Apparently under a standard plea bargaining process in El Centro, a defendant charged with a felony (illegal transportation of aliens) and a misdemeanor (aiding and abetting illegal entry of aliens) may be permitted to plead guilty to the misdemeanor before the United States Magistrate in exchange for the government's dismissal of the felony charge. However, the form signed by appellant does not inform the accused that he has agreed to plead guilty to a misdemeanor or any offense or that the felony count will be dismissed. The form signed by Gonzalez-Mares and her attorney states that she waives her right to trial judgment and sentencing before a United States district judge and that she consents to trial judgment and sentencing before a United States magistrate. The form also states that the defendant waives her right to have at least 30 days to prepare for trial


18 U.S.C. Sec. 1503 provides:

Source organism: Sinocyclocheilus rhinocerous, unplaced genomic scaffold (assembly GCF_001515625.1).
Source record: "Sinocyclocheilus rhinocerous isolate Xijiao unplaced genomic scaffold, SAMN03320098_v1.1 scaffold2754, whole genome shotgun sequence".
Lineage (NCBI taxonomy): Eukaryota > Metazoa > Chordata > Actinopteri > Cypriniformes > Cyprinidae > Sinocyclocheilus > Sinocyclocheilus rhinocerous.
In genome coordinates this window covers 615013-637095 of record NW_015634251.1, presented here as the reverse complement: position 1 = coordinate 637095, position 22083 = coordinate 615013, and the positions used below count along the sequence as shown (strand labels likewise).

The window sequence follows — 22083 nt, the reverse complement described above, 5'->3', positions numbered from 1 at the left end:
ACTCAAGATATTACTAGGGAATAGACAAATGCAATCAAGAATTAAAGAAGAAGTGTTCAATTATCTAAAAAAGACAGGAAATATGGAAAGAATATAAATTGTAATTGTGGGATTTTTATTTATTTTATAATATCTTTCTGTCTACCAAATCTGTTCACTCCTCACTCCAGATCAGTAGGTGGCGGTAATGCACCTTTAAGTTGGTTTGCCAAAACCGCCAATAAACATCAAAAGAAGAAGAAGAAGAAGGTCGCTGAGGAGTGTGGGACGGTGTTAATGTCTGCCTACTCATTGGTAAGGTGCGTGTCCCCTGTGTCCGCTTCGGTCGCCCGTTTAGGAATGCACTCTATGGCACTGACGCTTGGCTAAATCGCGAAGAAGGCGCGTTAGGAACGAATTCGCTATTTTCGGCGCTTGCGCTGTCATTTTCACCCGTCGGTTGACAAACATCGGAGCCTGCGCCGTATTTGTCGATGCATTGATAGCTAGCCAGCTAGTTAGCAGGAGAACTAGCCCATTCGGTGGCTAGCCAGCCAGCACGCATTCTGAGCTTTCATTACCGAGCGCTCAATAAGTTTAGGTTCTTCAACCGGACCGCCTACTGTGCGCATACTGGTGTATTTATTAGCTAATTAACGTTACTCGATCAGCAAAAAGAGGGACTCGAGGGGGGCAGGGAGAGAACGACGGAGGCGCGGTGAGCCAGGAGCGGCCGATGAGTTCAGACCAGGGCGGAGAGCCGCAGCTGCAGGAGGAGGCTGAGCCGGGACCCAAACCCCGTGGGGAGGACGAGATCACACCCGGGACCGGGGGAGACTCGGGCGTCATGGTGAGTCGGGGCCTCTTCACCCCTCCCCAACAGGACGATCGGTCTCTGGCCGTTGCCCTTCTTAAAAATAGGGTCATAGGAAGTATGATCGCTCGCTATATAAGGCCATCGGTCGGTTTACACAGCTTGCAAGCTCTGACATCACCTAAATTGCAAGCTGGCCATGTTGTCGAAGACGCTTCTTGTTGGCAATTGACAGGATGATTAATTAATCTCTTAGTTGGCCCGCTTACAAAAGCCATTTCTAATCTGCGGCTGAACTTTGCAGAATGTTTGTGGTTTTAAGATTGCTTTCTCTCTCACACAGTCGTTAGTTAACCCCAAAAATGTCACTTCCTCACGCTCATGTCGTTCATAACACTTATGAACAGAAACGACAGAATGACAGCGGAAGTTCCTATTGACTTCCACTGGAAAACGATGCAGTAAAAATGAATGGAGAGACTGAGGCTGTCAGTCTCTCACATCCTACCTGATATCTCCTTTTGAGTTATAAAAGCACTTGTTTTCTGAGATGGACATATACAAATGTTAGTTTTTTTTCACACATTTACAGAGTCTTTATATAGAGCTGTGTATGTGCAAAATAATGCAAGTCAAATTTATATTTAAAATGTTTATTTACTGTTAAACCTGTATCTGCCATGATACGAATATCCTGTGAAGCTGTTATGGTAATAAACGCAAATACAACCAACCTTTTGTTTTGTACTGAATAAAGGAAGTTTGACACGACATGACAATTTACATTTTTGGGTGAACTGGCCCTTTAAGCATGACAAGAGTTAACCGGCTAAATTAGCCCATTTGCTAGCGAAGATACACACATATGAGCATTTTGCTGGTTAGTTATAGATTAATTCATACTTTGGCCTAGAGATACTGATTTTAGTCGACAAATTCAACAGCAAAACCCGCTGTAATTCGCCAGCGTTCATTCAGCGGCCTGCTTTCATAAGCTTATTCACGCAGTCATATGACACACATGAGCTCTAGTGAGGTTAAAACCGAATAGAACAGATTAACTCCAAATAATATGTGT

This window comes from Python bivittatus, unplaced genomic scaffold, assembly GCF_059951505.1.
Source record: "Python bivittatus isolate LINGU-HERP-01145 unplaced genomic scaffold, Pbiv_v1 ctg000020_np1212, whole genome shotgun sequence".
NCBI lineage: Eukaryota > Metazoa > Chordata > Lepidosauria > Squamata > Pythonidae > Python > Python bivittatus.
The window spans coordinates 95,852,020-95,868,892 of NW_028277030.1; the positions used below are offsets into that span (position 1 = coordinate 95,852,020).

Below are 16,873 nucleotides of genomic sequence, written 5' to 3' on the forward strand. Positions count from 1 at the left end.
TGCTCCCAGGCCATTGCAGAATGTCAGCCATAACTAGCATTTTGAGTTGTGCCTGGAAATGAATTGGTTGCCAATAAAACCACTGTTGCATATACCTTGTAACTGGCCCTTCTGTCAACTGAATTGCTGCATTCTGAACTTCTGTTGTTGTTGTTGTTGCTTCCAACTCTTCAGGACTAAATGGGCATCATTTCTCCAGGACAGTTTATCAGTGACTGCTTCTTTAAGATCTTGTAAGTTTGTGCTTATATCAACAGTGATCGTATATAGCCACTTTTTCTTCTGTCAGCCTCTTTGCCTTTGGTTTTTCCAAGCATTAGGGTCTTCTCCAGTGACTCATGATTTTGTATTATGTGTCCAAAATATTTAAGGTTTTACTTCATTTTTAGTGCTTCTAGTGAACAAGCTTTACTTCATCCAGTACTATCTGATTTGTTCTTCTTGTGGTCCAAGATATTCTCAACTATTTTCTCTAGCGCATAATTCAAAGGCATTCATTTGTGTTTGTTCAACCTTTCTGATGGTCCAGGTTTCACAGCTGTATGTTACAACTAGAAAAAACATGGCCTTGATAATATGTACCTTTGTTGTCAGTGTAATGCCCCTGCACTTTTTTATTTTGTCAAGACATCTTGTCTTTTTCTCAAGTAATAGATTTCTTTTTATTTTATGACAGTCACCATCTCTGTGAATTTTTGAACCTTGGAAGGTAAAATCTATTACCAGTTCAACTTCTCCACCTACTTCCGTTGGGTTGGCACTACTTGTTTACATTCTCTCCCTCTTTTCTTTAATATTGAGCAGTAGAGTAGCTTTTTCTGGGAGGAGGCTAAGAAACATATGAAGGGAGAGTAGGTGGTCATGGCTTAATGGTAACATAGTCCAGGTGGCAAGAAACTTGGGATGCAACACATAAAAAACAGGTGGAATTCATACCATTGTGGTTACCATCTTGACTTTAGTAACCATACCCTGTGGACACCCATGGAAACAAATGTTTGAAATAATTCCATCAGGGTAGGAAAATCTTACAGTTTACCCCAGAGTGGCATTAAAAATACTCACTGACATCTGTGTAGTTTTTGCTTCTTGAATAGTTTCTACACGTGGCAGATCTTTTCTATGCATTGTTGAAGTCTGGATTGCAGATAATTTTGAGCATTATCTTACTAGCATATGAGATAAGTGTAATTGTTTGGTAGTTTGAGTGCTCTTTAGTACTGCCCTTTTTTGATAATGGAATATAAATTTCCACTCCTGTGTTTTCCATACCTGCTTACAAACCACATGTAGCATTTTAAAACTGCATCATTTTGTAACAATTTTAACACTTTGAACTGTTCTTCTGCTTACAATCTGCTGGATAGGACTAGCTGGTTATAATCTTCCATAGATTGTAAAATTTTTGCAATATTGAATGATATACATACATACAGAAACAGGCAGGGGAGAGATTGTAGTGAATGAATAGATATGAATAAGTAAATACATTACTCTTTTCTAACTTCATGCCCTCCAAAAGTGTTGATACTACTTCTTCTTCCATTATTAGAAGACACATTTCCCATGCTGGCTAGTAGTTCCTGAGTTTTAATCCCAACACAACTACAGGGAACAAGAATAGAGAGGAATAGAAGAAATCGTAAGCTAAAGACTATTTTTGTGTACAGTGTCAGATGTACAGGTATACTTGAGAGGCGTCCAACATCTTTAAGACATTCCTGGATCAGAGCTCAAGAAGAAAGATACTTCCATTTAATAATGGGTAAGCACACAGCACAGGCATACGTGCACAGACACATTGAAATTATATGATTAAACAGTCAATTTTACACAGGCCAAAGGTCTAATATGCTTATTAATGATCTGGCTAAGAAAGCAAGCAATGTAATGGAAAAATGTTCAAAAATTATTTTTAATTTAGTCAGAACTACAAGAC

"Whoever corruptly, or by threats or force, or by any threatening letter or communication, endeavors to influence, intimidate, or impede any witness, in any court of the United States or before any United States commissioner or other committing magistrate, or any grand or petit juror, or officer in or of any court of the United States, or officer who may be serving at any examination or other proceeding before any United States commissioner or other committing magistrate, in the discharge of his duty, or injures any party or witness in his person or property on account of his attending or having attended such court or examination before such officer, commissioner, or other committing magistrate, or on account of his testifying or having testified to any matter pending therein, or injures any such grand or petit juror in his person or property on account of any verdict or indictment assented to by him, or on account of his being or having been such juror, or injures any such officer, commissioner, or other committing magistrate in his person or property on account of the performance of his official duties, or corruptly or by threats or force, or by any threatening letter or communication, influences, obstructs, or impedes, or endeavors to influence, obstruct, or impede, the due administration of justice, shall be fined not more than $5,000 or imprisoned not more than five years, or both."